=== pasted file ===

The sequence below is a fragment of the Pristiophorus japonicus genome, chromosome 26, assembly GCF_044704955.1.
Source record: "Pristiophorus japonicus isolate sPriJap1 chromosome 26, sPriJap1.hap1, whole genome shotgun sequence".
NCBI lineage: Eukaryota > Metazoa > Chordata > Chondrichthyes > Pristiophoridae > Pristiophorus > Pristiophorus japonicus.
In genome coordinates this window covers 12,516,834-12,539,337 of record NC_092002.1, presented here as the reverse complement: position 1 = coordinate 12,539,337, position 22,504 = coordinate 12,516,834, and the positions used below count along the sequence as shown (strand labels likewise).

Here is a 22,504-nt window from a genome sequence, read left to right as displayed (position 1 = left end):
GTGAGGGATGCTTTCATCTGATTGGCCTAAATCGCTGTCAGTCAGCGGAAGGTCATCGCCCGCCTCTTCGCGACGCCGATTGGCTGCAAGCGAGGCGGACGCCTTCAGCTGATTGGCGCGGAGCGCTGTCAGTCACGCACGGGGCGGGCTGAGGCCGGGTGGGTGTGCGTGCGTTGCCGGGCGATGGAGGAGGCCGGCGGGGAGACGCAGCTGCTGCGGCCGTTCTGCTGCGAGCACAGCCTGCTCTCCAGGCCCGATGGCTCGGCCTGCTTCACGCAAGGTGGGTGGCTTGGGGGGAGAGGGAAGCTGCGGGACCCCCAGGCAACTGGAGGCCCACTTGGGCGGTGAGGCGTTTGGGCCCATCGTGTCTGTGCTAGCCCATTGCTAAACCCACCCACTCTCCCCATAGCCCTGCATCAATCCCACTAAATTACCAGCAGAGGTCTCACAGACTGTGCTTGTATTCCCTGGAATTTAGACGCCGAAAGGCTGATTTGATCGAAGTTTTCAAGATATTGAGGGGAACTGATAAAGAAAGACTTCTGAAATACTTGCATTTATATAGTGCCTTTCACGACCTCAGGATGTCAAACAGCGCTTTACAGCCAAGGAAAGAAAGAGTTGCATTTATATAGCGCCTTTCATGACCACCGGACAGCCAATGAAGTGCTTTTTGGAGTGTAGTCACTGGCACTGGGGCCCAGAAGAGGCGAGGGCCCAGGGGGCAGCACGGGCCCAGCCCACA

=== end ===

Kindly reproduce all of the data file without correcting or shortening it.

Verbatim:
The sequence below is a fragment of the Pristiophorus japonicus genome, chromosome 26, assembly GCF_044704955.1.
Source record: "Pristiophorus japonicus isolate sPriJap1 chromosome 26, sPriJap1.hap1, whole genome shotgun sequence".
NCBI lineage: Eukaryota > Metazoa > Chordata > Chondrichthyes > Pristiophoridae > Pristiophorus > Pristiophorus japonicus.
In genome coordinates this window covers 12,516,834-12,539,337 of record NC_092002.1, presented here as the reverse complement: position 1 = coordinate 12,539,337, position 22,504 = coordinate 12,516,834, and the positions used below count along the sequence as shown (strand labels likewise).

Here is a 22,504-nt window from a genome sequence, read left to right as displayed (position 1 = left end):
GTGAGGGATGCTTTCATCTGATTGGCCTAAATCGCTGTCAGTCAGCGGAAGGTCATCGCCCGCCTCTTCGCGACGCCGATTGGCTGCAAGCGAGGCGGACGCCTTCAGCTGATTGGCGCGGAGCGCTGTCAGTCACGCACGGGGCGGGCTGAGGCCGGGTGGGTGTGCGTGCGTTGCCGGGCGATGGAGGAGGCCGGCGGGGAGACGCAGCTGCTGCGGCCGTTCTGCTGCGAGCACAGCCTGCTCTCCAGGCCCGATGGCTCGGCCTGCTTCACGCAAGGTGGGTGGCTTGGGGGGAGAGGGAAGCTGCGGGACCCCCAGGCAACTGGAGGCCCACTTGGGCGGTGAGGCGTTTGGGCCCATCGTGTCTGTGCTAGCCCATTGCTAAACCCACCCACTCTCCCCATAGCCCTGCATCAATCCCACTAAATTACCAGCAGAGGTCTCACAGACTGTGCTTGTATTCCCTGGAATTTAGACGCCGAAAGGCTGATTTGATCGAAGTTTTCAAGATATTGAGGGGAACTGATAAAGAAAGACTTCTGAAATACTTGCATTTATATAGTGCCTTTCACGACCTCAGGATGTCAAACAGCGCTTTACAGCCAAGGAAAGAAAGAGTTGCATTTATATAGCGCCTTTCATGACCACCGGACAGCCAATGAAGTGCTTTTTGGAGTGTAGTCACTGGCACTGGGGCCCAGAAGAGGCGAGGGCCCAGGGGGCAGCACGGGCCCAGCCCACA